He was rejected not once but twice on television by the investors featured on the Canadian business show Dragon’s Den.
But Oliberté founder and CEO Tal Dehtiar refused to compromise his mission of helping Africans through jobs, not aid, while creating beautifully crafted shoes for a western market at an affordable price.
As far as brand stories go, we think Oliberte’s star is on the rise. Here’s why.
What we love about the Oliberté brand story:
- It’s a values driven company that refuses to compromise itself, rejecting advice from business moguls and buyout offers from larger players who could compromise the core values of the brand and the brand story
- It is the first Fair Trade Certified shoe company in the world Tal Dehtiar is likeable and honest on camera and in interviews
- Their Ambassador Program, which features stories on employees and vendors
- Tied into emerging artists and other influencers
- Shares the stories of African athletes and pledges a portion of sales for their support
- While the Dragons may not have seen this company’s potential, an emerging, younger generation does:
- The Toronto Star reports that Fair Trade sales went up by 2 billion dollars from 2011 to 2012 alone
- The tragic collapse of the Bangladeshi clothing factory which killed more than 1000 people got people thinking about the actual cost of the clothing they wear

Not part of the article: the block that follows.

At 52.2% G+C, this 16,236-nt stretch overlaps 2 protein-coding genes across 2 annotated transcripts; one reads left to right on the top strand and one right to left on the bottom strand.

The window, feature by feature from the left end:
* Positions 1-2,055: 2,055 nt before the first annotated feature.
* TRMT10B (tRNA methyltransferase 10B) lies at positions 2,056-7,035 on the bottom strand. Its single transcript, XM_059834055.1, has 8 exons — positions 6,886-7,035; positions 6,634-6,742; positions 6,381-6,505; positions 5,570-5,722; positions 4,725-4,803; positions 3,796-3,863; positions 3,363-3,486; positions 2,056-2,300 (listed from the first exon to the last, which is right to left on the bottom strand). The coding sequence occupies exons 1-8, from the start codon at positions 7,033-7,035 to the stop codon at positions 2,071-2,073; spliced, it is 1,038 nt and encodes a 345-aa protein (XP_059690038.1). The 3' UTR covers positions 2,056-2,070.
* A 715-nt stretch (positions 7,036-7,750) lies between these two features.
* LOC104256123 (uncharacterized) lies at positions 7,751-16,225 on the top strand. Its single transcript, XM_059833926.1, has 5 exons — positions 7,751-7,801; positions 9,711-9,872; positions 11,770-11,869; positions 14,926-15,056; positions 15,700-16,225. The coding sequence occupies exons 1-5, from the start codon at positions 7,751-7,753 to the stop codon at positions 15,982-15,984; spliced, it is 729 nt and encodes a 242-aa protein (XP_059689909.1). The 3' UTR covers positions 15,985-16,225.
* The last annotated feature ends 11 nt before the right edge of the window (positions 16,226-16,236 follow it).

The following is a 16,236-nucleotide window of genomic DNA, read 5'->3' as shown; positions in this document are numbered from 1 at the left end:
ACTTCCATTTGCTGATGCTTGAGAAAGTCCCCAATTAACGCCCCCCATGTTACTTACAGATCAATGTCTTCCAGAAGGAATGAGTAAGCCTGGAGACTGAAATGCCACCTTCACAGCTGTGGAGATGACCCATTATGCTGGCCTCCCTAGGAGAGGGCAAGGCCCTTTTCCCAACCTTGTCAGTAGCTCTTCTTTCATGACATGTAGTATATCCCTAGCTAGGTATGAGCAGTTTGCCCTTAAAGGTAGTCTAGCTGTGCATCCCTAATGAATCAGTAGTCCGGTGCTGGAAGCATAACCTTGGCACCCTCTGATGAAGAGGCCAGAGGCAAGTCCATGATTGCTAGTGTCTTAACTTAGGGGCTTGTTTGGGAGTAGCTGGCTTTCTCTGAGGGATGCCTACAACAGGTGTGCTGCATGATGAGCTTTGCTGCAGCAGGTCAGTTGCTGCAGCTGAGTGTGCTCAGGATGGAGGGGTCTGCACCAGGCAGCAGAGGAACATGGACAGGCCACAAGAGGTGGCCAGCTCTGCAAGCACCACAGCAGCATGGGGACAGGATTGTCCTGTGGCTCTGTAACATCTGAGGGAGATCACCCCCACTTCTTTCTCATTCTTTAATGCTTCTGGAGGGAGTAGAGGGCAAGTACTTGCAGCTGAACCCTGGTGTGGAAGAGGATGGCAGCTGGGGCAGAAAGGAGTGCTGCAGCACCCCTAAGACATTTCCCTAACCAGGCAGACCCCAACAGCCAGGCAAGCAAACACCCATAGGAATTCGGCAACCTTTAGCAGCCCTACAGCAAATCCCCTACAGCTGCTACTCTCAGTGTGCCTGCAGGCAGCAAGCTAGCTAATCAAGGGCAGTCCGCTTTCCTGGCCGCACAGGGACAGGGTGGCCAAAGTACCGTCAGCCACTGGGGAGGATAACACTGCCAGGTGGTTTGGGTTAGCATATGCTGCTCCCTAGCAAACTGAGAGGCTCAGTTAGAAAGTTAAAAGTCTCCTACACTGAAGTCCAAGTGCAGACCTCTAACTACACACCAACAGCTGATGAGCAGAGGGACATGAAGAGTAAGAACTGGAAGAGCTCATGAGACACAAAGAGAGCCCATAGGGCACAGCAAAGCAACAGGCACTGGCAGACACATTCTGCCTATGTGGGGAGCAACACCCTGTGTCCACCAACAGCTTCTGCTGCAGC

Growth Potential for the Oliberté brand story:
- It’s a brand with room to grow its storytelling, both in copy and visuals, particularly video, especially from Africa
- Tal Dehtiar’s commitment to what he is doing is so deeply seeded, we are excited to hear the origin story of what inspired him to create the brand
- We are excited by the potential of real customer stories, photos and videos and can’t wait until they empower their customers to help them tell the Oliberte story
The company is on track to make $2 million next year. It’s small but growing. It has the making of a great brand story that isn’t willing to sacrifice its values or the dignity or safety of people working on the other side of the world to make cheaper clothing.
We can’t wait to see where they go.
All Photos Credited to: Oliberté